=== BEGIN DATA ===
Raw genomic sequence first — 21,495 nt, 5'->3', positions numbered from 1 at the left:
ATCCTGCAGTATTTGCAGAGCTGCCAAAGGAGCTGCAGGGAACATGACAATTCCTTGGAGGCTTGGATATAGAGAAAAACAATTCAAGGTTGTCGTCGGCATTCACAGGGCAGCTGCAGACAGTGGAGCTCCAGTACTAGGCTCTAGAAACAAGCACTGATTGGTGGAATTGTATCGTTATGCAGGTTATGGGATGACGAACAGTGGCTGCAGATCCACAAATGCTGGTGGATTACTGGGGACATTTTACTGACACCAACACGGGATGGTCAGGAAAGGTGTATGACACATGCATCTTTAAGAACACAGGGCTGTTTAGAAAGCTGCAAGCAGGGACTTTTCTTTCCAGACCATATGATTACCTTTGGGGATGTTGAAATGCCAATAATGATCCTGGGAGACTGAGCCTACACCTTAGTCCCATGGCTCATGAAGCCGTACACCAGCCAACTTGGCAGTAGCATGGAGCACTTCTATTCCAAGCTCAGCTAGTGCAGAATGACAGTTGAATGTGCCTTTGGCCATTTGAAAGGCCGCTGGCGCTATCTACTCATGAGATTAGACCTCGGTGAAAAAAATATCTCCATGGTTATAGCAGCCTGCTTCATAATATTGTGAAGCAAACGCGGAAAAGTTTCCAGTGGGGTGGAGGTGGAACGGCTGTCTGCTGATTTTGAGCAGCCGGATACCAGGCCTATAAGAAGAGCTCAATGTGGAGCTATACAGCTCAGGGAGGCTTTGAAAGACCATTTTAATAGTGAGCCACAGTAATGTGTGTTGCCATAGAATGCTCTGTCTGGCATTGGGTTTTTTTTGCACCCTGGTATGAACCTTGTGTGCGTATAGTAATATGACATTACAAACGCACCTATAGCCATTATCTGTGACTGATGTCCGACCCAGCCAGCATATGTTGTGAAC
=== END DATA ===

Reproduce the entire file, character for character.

Raw genomic sequence first — 21,495 nt, 5'->3', positions numbered from 1 at the left:
ATCCTGCAGTATTTGCAGAGCTGCCAAAGGAGCTGCAGGGAACATGACAATTCCTTGGAGGCTTGGATATAGAGAAAAACAATTCAAGGTTGTCGTCGGCATTCACAGGGCAGCTGCAGACAGTGGAGCTCCAGTACTAGGCTCTAGAAACAAGCACTGATTGGTGGAATTGTATCGTTATGCAGGTTATGGGATGACGAACAGTGGCTGCAGATCCACAAATGCTGGTGGATTACTGGGGACATTTTACTGACACCAACACGGGATGGTCAGGAAAGGTGTATGACACATGCATCTTTAAGAACACAGGGCTGTTTAGAAAGCTGCAAGCAGGGACTTTTCTTTCCAGACCATATGATTACCTTTGGGGATGTTGAAATGCCAATAATGATCCTGGGAGACTGAGCCTACACCTTAGTCCCATGGCTCATGAAGCCGTACACCAGCCAACTTGGCAGTAGCATGGAGCACTTCTATTCCAAGCTCAGCTAGTGCAGAATGACAGTTGAATGTGCCTTTGGCCATTTGAAAGGCCGCTGGCGCTATCTACTCATGAGATTAGACCTCGGTGAAAAAAATATCTCCATGGTTATAGCAGCCTGCTTCATAATATTGTGAAGCAAACGCGGAAAAGTTTCCAGTGGGGTGGAGGTGGAACGGCTGTCTGCTGATTTTGAGCAGCCGGATACCAGGCCTATAAGAAGAGCTCAATGTGGAGCTATACAGCTCAGGGAGGCTTTGAAAGACCATTTTAATAGTGAGCCACAGTAATGTGTGTTGCCATAGAATGCTCTGTCTGGCATTGGGTTTTTTTTGCACCCTGGTATGAACCTTGTGTGCGTATAGTAATATGACATTACAAACGCACCTATAGCCATTATCTGTGACTGATGTCCGACCCAGCCAGCATATGTTGTGAAC